Thursday, April 24, 2014
   
Text Size

Search our Site or Google

Welcome, Guest
Please Login or Register.    Lost Password?
Here you can discuss anything you would like to that is market related
Go to bottomPage: 123
TOPIC: Market Pessimism Report.....
#22229
Market Pessimism Report..... 1 Year, 2 Months ago Karma: 21
www.laurentempletoninvestments.com/documents/sma-1356724617.pdf

This is Laura Templetons October report. Maximum Pessimism is its name. And here is a quote from it:

[i][b]"It is also within this last resource oriented category we described that we find what we believe to be
compelling bargains at this moment in time in the form of gold miners. At first glance, it may seem
strange to use the words bargain and gold in the same sentence. However, the distinction lies not in the
shiny yellow metal but rather in the observation that the mining firms operating in this space have not
traded at such low valuations since the Lehman induced panic of the financial crisis during late 2008. As
we can see in the following illustration, valuation multiples including price to cash flow, and enterprise
value to EBITDA, taken from the average of gold miners as a group are matching the lows of the 2008
crisis, a time when stocks were in a veritable free-fall."


I dont think there can be much COMFORT at this time in holders of bullion and mines (and i am seriously uncomfortable) --- yet this is an interesting and i think good analysis --- the whole report is, i think, real good ---- an analysis that Jeff has, incidentally, raised many times before. So, its sort of a confirmation by a management firm. Hope all is well....bernie
arihalli
Explorer - 43-101 Confirmed
Posts: 101
graphgraph
User Offline Click here to see the profile of this user
The administrator has disabled public write access.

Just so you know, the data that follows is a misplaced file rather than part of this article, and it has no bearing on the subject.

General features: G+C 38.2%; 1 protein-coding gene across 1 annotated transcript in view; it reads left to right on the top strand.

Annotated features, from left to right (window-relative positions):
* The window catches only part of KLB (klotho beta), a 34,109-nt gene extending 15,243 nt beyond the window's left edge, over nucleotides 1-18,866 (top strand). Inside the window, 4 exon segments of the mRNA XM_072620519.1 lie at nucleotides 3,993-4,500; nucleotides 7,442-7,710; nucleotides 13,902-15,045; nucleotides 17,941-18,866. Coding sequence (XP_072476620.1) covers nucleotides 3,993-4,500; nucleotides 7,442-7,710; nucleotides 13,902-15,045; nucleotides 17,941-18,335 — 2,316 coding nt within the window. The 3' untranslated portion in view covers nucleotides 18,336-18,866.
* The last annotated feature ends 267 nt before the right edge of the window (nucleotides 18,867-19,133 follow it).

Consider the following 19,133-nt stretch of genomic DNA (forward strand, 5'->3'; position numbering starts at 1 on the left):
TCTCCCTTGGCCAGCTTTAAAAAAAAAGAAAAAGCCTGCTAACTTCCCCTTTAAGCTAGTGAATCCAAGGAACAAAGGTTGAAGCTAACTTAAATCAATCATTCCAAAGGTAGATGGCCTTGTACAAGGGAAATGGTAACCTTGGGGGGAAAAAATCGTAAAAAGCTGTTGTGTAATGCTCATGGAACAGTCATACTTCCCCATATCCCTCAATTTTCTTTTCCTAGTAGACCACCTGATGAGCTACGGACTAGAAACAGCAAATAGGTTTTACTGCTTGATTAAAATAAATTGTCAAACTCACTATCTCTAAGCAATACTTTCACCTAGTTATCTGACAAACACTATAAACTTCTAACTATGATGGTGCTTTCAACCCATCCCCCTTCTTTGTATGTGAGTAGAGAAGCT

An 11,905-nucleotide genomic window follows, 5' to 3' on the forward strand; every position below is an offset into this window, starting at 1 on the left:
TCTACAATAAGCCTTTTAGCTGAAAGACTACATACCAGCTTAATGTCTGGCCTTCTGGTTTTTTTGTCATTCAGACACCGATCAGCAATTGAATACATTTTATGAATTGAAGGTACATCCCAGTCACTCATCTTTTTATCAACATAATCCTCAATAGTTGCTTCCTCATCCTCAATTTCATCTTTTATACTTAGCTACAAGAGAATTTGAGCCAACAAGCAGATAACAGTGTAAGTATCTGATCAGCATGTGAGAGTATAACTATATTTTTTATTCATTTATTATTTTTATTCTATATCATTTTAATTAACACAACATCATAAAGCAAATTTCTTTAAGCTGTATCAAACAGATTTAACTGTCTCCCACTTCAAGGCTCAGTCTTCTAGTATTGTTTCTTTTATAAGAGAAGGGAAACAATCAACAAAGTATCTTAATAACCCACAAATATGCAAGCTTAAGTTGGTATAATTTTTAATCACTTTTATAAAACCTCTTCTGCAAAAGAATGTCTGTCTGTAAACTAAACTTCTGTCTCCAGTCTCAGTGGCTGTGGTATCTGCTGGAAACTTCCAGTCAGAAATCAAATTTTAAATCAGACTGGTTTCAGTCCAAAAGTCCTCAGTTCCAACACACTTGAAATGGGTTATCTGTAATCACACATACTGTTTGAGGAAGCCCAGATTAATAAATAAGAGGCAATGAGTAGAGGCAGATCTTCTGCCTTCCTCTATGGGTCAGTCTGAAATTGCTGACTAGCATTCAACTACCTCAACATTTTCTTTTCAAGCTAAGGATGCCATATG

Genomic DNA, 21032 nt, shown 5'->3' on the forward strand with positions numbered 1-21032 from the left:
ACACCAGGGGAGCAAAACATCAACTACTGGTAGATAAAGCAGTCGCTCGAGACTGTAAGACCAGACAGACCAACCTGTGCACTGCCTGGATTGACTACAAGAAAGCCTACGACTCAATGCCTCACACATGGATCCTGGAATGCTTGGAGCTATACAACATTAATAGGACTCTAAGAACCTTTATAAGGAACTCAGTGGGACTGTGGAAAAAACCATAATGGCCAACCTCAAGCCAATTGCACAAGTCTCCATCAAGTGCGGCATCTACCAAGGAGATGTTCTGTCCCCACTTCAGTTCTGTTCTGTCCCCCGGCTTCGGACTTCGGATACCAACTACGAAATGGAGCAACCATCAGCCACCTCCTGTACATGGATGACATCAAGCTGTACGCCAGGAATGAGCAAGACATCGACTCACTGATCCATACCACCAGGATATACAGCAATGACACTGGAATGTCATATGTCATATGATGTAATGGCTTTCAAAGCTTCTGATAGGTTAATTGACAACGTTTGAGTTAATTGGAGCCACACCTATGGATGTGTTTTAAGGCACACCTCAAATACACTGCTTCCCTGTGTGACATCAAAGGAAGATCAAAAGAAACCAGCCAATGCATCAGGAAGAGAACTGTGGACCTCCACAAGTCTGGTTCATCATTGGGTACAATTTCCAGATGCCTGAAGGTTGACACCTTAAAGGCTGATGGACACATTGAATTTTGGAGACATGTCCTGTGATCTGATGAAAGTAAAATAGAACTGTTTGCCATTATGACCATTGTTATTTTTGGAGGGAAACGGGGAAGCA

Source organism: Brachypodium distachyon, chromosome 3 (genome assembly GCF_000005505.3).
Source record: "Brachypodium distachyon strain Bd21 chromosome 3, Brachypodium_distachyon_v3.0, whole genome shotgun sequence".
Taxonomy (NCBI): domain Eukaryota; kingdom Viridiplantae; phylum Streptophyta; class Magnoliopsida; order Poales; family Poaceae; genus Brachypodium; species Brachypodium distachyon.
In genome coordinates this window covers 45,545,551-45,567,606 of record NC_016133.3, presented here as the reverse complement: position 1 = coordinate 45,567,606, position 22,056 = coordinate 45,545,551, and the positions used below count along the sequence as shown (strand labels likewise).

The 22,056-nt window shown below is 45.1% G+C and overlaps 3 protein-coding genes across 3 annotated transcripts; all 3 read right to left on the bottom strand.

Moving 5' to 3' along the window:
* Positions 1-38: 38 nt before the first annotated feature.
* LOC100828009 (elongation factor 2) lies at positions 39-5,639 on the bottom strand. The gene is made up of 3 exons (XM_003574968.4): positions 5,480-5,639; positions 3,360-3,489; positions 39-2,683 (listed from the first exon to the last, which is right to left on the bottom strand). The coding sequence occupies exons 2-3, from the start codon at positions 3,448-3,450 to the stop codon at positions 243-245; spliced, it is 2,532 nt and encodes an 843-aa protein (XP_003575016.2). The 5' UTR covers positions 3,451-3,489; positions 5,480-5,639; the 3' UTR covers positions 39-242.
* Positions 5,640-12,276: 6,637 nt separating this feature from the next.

#22240
Re: Market Pessimism Report..... 1 Year, 2 Months ago Karma: 255
Thanks for the post Arihalli.

There are two interesting points to make in response to it. First (as you noted), this comes from one of the mainstream Dupes who drink the propaganda Kool-aid regarding both our markets and economies.

And as Arihalli notes, in a weird sort of way this provides "validation" for us here; when even people with little-to-no-understanding of bullion begin to take note of the (insanely) cheap valuations of the miners.

At first glance, it may seem strange to use the words bargain and gold in the same sentence. However, the distinction lies not in the shiny yellow metal but rather in the observation that the mining firms operating in this space have not traded at such low valuations since the Lehman induced panic of the financial crisis during late 2008.


This quote is absolutely hilarious (when viewed on this site), since the people here who hold shares in the miners (or are thinking about doing so) hold those shares because these companies are digging gold and silver out of the ground... not in spite of that fact.



But note the OTHER important analytical point here. Many newer investors in these miners (who haven't yet lived through anything as devastating as the Crash of '08 -- and emerged out of it) often ask (with something close to despair) "When will this market turn?"

I've described those conditions before, but now we can SEE them for ourselves. When do we know (without any shadow of a doubt) that the ABSOLUTE "bottom" is near for gold/silver miners? People who don't like bullion are now saying to themselves "the miners are cheap."

The tide comes back in.

And when that happens (as during the Spring of 2009); ALL bankster manipulation of these miners is blown out of the water. I'll repeat my own experiences after the Crash of '08 -- although they don't represent a "guarantee" for either myself or others in the future.

At the BOTTOM at the end of 2008; my entire portfolio had plummeted by more than 80% from previously low values. And then the tide came back in.

In less than 18 months my entire portfolio had risen well over 1000% percent off the bottom, and roughly tripling in value from where it was before the Crash of '08 began. Since that time, even after all the months of grinding lower; my portfolio is still roughly worth DOUBLE what it was before the Crash of '08.

That's only a little over 4 years, meaning with prices currently near some absolute bottom; I'm sitting on more than a 20% rate of annual return on my portfolio. I don't even try to imagine how high that rate-of-return will go at the top of the NEXT rally.